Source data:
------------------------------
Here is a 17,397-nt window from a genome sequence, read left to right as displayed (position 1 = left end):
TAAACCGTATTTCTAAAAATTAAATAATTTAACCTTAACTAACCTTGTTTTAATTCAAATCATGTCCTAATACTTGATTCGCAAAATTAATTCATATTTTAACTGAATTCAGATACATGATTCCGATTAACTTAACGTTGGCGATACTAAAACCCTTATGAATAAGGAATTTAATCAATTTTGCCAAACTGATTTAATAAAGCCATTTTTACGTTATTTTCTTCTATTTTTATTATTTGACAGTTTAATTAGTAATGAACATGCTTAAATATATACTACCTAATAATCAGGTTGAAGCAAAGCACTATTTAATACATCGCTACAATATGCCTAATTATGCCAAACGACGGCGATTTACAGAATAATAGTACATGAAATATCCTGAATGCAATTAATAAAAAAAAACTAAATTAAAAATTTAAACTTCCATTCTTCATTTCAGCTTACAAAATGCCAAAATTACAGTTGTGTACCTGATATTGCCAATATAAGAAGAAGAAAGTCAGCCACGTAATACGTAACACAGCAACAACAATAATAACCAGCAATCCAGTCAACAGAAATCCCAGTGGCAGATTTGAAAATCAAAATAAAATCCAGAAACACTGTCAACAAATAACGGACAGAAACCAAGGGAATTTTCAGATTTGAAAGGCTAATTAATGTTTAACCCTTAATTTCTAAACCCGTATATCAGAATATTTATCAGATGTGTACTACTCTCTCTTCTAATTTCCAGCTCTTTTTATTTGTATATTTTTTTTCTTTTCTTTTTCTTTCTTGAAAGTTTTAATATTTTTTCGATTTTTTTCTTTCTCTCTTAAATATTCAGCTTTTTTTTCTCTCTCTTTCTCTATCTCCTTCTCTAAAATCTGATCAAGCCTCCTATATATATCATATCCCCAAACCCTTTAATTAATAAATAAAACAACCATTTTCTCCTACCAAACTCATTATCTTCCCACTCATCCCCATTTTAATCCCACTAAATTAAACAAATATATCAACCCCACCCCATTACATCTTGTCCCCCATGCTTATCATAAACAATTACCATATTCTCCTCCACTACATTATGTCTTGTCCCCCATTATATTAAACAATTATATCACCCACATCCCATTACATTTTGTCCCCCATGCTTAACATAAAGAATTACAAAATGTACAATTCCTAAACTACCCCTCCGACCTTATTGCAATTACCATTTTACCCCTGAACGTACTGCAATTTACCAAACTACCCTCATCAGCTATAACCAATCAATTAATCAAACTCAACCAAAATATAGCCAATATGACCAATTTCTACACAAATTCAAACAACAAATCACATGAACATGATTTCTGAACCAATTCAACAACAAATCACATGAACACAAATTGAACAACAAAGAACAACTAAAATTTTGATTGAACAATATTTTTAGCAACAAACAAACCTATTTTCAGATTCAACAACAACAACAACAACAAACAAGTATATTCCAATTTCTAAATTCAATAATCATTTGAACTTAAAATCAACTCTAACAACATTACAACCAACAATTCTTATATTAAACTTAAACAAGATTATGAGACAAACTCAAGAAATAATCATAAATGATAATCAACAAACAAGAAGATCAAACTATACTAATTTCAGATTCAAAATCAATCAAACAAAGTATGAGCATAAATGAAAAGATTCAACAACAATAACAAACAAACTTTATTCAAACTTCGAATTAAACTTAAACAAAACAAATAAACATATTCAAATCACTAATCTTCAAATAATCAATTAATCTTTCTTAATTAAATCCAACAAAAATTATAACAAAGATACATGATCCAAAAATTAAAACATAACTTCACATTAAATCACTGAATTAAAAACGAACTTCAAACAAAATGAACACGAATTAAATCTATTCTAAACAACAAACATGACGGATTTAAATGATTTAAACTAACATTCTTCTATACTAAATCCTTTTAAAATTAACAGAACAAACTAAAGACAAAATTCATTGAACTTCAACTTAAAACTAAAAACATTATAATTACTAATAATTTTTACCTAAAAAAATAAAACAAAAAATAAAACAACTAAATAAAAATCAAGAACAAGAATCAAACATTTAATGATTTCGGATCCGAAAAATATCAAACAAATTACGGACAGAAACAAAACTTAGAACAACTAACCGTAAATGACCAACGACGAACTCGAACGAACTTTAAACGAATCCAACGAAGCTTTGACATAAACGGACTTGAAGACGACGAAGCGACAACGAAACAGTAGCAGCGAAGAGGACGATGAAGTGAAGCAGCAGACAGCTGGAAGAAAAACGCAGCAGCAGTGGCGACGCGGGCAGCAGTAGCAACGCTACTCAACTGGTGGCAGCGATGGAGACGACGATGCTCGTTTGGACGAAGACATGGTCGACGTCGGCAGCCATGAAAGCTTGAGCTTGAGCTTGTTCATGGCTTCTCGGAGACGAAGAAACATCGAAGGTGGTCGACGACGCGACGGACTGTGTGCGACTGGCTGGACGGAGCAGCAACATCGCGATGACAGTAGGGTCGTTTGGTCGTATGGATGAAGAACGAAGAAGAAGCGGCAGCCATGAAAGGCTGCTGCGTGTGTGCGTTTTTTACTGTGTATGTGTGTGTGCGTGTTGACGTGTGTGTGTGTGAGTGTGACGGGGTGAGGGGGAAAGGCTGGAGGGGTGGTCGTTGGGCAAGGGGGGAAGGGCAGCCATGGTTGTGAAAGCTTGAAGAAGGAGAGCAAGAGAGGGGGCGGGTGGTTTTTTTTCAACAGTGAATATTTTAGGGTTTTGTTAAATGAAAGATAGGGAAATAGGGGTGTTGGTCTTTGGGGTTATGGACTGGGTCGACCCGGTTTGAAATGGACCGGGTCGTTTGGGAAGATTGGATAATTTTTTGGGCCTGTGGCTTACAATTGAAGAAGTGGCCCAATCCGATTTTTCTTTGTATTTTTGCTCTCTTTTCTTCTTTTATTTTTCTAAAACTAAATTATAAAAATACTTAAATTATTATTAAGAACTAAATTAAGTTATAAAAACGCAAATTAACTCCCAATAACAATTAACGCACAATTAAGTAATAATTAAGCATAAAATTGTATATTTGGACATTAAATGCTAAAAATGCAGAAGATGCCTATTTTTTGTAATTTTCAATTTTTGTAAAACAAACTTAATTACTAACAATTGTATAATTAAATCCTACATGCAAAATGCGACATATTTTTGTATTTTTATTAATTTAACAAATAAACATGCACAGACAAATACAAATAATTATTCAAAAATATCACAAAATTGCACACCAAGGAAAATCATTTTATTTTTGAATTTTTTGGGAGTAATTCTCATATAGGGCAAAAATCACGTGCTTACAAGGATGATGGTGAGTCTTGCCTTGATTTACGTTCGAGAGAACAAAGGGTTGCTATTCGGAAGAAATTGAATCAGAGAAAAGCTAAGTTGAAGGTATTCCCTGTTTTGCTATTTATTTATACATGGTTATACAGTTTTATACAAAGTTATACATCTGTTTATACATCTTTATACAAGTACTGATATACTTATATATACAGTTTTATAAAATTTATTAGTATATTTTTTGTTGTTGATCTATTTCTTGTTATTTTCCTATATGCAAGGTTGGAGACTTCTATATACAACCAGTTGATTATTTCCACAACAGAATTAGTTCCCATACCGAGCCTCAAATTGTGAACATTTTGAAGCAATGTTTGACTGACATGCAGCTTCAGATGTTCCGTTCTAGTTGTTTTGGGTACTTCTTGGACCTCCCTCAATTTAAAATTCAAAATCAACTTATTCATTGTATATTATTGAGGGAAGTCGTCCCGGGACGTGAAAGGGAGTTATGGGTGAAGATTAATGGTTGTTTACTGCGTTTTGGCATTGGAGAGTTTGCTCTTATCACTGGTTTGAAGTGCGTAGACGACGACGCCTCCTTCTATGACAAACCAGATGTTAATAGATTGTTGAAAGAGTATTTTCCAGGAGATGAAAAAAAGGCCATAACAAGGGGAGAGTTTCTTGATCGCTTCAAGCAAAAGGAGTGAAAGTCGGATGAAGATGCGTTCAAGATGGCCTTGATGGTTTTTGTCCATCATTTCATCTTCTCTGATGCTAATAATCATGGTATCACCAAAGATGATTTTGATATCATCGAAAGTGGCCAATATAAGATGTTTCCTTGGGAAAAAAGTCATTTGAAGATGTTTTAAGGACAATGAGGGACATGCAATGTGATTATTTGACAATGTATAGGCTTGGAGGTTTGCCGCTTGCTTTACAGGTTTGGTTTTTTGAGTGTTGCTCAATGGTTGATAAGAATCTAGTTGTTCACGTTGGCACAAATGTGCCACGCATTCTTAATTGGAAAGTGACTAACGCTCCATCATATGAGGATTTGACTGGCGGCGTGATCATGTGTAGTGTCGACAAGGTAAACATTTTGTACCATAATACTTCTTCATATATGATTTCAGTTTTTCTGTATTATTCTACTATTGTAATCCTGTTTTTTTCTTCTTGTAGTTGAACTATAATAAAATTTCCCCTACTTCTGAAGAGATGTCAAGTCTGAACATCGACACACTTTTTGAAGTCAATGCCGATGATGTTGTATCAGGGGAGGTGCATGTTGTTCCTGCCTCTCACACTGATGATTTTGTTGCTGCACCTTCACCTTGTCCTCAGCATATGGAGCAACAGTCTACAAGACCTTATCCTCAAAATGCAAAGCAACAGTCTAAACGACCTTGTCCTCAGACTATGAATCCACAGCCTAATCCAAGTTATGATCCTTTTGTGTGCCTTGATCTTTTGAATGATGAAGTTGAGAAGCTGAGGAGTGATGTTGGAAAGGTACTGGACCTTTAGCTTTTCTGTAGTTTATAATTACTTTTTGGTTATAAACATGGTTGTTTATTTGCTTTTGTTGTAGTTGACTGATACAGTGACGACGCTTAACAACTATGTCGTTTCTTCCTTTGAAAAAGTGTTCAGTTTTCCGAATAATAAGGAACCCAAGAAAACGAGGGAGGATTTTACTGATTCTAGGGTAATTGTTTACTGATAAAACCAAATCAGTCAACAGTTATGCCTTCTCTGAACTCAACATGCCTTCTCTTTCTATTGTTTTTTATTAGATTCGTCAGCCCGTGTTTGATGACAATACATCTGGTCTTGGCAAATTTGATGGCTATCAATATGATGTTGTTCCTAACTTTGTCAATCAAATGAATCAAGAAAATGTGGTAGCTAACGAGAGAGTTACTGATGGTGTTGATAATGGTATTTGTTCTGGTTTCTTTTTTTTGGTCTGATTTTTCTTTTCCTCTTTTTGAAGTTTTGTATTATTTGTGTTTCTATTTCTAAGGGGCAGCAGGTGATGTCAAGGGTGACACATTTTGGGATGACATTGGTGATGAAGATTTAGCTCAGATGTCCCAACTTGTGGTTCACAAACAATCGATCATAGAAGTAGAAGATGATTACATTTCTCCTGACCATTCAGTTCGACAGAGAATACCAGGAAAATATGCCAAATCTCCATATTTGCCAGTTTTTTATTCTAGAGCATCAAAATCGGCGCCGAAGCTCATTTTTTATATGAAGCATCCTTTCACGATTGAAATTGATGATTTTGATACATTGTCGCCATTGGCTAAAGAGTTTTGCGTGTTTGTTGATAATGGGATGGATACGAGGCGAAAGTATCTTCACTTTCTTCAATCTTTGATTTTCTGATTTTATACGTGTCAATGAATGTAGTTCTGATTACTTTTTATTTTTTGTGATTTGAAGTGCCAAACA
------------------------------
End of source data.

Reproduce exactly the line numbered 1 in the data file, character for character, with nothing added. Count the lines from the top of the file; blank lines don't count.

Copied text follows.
Here is a 17,397-nt window from a genome sequence, read left to right as displayed (position 1 = left end):